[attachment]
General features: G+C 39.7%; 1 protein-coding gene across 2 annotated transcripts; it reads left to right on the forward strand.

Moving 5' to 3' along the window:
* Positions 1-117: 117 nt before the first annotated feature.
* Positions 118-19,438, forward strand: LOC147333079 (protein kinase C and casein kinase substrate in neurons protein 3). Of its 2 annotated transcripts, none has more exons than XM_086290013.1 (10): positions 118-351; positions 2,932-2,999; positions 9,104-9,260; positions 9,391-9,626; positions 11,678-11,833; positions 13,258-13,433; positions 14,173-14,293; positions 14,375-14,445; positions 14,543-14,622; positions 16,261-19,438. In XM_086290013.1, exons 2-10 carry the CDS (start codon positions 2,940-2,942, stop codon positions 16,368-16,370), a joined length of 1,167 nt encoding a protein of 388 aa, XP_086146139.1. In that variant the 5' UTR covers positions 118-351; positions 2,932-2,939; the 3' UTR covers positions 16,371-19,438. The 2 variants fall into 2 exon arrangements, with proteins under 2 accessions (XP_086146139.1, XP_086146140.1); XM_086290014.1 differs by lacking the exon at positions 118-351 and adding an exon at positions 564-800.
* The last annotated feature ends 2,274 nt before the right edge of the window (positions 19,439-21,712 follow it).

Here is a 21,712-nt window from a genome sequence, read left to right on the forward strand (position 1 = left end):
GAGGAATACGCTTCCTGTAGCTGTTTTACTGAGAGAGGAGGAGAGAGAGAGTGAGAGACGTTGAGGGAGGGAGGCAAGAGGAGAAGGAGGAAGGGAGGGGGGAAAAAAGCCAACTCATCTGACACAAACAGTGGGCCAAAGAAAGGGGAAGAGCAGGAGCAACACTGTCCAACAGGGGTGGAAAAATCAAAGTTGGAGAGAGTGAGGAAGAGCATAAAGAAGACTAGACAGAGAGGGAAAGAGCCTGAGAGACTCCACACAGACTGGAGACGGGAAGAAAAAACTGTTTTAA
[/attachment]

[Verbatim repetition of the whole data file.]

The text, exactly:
General features: G+C 39.7%; 1 protein-coding gene across 2 annotated transcripts; it reads left to right on the forward strand.

Moving 5' to 3' along the window:
* Positions 1-117: 117 nt before the first annotated feature.
* Positions 118-19,438, forward strand: LOC147333079 (protein kinase C and casein kinase substrate in neurons protein 3). Of its 2 annotated transcripts, none has more exons than XM_086290013.1 (10): positions 118-351; positions 2,932-2,999; positions 9,104-9,260; positions 9,391-9,626; positions 11,678-11,833; positions 13,258-13,433; positions 14,173-14,293; positions 14,375-14,445; positions 14,543-14,622; positions 16,261-19,438. In XM_086290013.1, exons 2-10 carry the CDS (start codon positions 2,940-2,942, stop codon positions 16,368-16,370), a joined length of 1,167 nt encoding a protein of 388 aa, XP_086146139.1. In that variant the 5' UTR covers positions 118-351; positions 2,932-2,939; the 3' UTR covers positions 16,371-19,438. The 2 variants fall into 2 exon arrangements, with proteins under 2 accessions (XP_086146139.1, XP_086146140.1); XM_086290014.1 differs by lacking the exon at positions 118-351 and adding an exon at positions 564-800.
* The last annotated feature ends 2,274 nt before the right edge of the window (positions 19,439-21,712 follow it).

Here is a 21,712-nt window from a genome sequence, read left to right on the forward strand (position 1 = left end):
GAGGAATACGCTTCCTGTAGCTGTTTTACTGAGAGAGGAGGAGAGAGAGAGTGAGAGACGTTGAGGGAGGGAGGCAAGAGGAGAAGGAGGAAGGGAGGGGGGAAAAAAGCCAACTCATCTGACACAAACAGTGGGCCAAAGAAAGGGGAAGAGCAGGAGCAACACTGTCCAACAGGGGTGGAAAAATCAAAGTTGGAGAGAGTGAGGAAGAGCATAAAGAAGACTAGACAGAGAGGGAAAGAGCCTGAGAGACTCCACACAGACTGGAGACGGGAAGAAAAAACTGTTTTAA